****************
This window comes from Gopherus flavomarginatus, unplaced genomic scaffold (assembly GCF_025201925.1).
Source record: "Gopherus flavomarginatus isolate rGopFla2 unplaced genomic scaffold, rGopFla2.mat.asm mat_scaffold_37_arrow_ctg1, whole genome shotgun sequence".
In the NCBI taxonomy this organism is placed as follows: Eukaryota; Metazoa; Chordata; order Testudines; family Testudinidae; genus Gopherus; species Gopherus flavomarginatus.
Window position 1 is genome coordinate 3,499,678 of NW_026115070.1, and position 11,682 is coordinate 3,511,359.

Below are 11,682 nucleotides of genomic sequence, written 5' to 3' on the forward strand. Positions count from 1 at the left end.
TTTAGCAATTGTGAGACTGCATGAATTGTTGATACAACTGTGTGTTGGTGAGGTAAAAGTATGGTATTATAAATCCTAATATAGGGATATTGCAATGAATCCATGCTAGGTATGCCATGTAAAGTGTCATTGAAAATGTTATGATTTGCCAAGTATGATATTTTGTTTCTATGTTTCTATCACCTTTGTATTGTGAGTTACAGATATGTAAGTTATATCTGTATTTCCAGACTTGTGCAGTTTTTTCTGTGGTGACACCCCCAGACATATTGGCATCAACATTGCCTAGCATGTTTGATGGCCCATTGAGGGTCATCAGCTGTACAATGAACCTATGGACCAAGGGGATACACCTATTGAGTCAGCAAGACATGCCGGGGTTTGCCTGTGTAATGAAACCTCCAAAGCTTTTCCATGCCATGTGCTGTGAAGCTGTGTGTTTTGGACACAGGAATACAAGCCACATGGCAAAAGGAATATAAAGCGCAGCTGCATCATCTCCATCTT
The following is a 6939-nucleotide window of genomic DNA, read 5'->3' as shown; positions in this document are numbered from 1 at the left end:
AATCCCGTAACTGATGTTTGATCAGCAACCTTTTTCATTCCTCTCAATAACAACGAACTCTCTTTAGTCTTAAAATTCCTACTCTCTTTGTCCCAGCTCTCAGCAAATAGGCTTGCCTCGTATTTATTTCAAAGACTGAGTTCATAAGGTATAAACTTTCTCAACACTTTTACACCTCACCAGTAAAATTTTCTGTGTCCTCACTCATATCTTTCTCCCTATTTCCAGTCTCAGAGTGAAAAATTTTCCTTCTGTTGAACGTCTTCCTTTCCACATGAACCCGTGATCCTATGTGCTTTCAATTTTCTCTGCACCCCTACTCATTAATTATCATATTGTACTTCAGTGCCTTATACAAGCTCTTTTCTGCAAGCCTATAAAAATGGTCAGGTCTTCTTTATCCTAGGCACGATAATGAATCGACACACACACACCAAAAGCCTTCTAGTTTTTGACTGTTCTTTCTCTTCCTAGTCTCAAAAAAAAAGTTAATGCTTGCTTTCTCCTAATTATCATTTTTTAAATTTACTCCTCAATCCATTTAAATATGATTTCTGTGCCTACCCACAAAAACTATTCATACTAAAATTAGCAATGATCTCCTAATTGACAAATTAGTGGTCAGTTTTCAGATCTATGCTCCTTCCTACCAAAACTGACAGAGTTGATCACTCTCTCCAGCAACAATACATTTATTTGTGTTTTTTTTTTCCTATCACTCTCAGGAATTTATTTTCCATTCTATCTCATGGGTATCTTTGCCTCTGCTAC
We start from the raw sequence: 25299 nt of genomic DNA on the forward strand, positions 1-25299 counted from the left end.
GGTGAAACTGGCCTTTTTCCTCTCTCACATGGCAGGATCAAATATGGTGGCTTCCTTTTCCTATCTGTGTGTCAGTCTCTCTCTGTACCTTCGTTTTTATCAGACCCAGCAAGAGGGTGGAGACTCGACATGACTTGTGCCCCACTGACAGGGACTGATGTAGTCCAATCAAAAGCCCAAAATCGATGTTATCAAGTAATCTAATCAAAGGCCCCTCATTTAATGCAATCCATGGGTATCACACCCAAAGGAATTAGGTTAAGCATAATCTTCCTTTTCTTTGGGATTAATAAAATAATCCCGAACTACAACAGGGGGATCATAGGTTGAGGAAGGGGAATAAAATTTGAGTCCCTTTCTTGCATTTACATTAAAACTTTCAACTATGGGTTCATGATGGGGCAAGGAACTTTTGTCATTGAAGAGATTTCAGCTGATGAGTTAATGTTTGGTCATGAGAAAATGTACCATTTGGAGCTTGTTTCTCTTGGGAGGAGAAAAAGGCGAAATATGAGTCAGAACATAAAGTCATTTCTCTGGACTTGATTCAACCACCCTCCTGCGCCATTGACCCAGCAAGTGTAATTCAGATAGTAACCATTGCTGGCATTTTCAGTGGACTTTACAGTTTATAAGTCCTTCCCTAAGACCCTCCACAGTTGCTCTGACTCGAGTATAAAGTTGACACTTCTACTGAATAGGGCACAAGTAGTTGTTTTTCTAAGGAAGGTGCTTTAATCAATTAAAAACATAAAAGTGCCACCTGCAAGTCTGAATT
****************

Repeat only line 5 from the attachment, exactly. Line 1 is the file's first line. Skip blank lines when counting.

Below are 11,682 nucleotides of genomic sequence, written 5' to 3' on the forward strand. Positions count from 1 at the left end.